Tom Holland’s Twisted Tales Review

Matt Donato

Reviewed by:
On March 20, 2014
Last modified:March 20, 2014


Um, the man responsible for Child's Play and Fright Night is behind this dreadful horror anthology? Did he lose a bet or something?

Tom Holland's Twisted Tales Review


Tom Holland is a heralded horror filmmaker, having both Child’s Play and Fright Night on his résumé, but you wouldn’t know that from his FearNet web series turned anthology horror film, Tom Holland’s Twisted Tales. Stringing together nine whimpering stories of obscurity, stale plotting, poorly budgeted production, and regrettable acting from so many genre stars, I can’t express how utterly disappointing each segment becomes. Thinking of each short as some cheap webisode content for publicity purposes, getting Holland’s name out while FearNet promotes a legendary horror talent, quality lacks drive and ambition, as similar productions like Zombie Roadkill outshine Holland’s feeble attempts. Eliminating the point of owning this release, you can watch all these “twisted tales” over on FearNet – and even then I wouldn’t recommend it.

These nine tales of “terror” span numerous subgenres, from werewolves, to magic mirrors, to deals with the devil, and even a murderous iPad – but each one feels derivative of already existing horror lore. Some stories only provide technological updates on existing storytelling, while others – ugh, alright, I’m going through with it. I was debating whether or not to attack each short story, or provide just a brief overview, but each segment possesses its own major deterrent – I can’t possibly not share the love. Don’t worry, I’ll keep my ranting brief, but let’s do this!

Fred & His GPS

Here’s a real snoozer to start out on – Fred (AJ Bowen) just killed his wife. He’s now driving to the airport in search of a one way ticket to wherever the hell he won’t get arrested. Who does he ask for help? His GPS – which starts psychologically torturing him with guilt. Yes, a man starts going crazy and talking to his GPS, inevitably hearing his dead wife. Don’t get me wrong, I love Bowen, but his talents are wasted on a tired, bothersome story with an ending more obvious than a road flare. Seriously, an evil GPS system – talk about starting off on the wrong foot.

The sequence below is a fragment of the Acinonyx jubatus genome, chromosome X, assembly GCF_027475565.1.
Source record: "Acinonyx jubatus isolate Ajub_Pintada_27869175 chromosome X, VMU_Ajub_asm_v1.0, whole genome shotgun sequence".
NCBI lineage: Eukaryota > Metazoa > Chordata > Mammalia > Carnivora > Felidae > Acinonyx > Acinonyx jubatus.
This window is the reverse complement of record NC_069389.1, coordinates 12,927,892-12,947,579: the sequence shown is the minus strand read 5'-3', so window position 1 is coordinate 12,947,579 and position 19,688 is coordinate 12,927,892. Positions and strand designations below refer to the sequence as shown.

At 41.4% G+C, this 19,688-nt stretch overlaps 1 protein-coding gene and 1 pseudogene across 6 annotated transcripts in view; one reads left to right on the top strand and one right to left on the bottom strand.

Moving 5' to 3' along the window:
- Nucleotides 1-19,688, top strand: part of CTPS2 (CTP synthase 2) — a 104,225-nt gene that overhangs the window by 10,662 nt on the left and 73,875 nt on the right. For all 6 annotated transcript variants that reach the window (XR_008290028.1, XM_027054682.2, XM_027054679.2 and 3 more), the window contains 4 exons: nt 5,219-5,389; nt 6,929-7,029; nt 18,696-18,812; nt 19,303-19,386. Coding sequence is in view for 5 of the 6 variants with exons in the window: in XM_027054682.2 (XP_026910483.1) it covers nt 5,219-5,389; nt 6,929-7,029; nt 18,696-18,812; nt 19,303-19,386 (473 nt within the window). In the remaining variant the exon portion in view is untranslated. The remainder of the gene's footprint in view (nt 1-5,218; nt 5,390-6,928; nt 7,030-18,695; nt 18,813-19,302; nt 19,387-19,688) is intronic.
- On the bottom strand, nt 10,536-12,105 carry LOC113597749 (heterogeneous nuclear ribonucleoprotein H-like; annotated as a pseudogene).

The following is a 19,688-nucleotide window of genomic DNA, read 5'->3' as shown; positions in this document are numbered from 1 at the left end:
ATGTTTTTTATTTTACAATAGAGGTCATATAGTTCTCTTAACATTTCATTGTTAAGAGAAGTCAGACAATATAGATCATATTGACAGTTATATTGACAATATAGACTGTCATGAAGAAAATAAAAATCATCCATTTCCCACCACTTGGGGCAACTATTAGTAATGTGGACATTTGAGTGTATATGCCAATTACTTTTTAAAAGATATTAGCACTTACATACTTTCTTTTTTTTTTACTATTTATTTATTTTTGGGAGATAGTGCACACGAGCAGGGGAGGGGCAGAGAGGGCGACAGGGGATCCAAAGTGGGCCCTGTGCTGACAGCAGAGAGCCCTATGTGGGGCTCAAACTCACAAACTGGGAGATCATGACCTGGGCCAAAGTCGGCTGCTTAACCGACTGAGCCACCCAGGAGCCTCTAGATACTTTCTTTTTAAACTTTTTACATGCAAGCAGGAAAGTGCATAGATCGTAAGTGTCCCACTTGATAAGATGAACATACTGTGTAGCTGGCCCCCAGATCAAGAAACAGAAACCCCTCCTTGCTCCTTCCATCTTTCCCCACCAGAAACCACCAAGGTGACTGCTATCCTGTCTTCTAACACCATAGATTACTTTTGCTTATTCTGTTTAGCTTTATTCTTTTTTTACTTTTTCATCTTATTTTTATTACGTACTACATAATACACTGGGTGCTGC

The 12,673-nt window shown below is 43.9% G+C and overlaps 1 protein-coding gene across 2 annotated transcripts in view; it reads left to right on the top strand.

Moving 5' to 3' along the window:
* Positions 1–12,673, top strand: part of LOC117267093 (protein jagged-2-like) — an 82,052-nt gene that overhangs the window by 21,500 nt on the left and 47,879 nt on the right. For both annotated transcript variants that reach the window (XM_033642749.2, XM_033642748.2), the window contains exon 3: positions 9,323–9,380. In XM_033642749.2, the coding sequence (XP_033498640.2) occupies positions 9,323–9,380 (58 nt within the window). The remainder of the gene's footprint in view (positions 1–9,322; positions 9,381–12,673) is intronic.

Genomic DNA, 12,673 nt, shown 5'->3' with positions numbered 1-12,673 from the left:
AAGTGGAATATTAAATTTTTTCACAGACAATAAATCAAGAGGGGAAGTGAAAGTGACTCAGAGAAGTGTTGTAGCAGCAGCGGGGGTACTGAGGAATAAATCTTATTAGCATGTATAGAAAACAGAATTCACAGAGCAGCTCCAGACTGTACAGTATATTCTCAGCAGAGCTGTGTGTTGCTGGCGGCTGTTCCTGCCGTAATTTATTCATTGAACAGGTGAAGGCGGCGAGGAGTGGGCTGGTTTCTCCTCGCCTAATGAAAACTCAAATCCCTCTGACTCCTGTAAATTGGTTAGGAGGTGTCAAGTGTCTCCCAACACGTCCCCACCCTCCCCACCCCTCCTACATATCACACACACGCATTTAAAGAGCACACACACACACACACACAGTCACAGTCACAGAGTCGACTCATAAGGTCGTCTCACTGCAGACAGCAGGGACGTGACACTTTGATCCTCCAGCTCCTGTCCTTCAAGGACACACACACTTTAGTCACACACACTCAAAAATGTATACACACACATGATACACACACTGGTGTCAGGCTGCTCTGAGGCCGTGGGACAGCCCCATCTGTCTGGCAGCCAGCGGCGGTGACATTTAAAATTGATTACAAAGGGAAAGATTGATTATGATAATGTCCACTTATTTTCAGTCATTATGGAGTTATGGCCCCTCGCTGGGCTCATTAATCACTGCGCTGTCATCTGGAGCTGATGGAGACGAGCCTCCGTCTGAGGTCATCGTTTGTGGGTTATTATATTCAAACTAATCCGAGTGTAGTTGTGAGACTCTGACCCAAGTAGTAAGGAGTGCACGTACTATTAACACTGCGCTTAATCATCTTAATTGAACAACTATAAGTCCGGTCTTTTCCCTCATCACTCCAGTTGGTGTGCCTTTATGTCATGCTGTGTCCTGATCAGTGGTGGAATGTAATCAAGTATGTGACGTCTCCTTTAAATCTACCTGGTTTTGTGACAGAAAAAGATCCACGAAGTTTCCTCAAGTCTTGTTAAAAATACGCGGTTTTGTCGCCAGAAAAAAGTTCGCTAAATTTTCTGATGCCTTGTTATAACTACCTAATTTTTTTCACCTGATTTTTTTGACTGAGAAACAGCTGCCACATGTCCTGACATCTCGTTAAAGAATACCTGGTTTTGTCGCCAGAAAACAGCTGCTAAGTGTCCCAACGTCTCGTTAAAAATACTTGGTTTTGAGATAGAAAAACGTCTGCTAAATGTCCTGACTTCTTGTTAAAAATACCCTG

To Hell With You

Another simple affair – Danielle Harris has a fight with her boyfriend, meets a demon in William Forsythe, and she debates selling her soul in exchange for her ex-lover’s life. What that really means is William Forsythe implements this cartoonish, gangster accent and points at things to make them happen, while Danielle Harris makes me wonder what the hell she’s doing in this bit. Holland also shows his budget on this one, as Forsythe brings Harris to Hell – a basement staircase with brutally distracting animated fire covering up the obvious nature of the staircase leading to a basement. Seems like the effects were implemented by first-time Photoshop users ambitious enough to give Final Cut a stab.

If the lackluster graphics weren’t off-putting enough, again we’re presented with a story devoid of any real climax, horror, or intrigue, as Forsythe just points away Harris’ problem. C’mon Tom, Forsythe is playing an ‘effing demon – the most creative death you can muster is a two second heart attack?! Luckily “To Hell With You” runs pretty briskly, so at least this torture is over quick. Pass.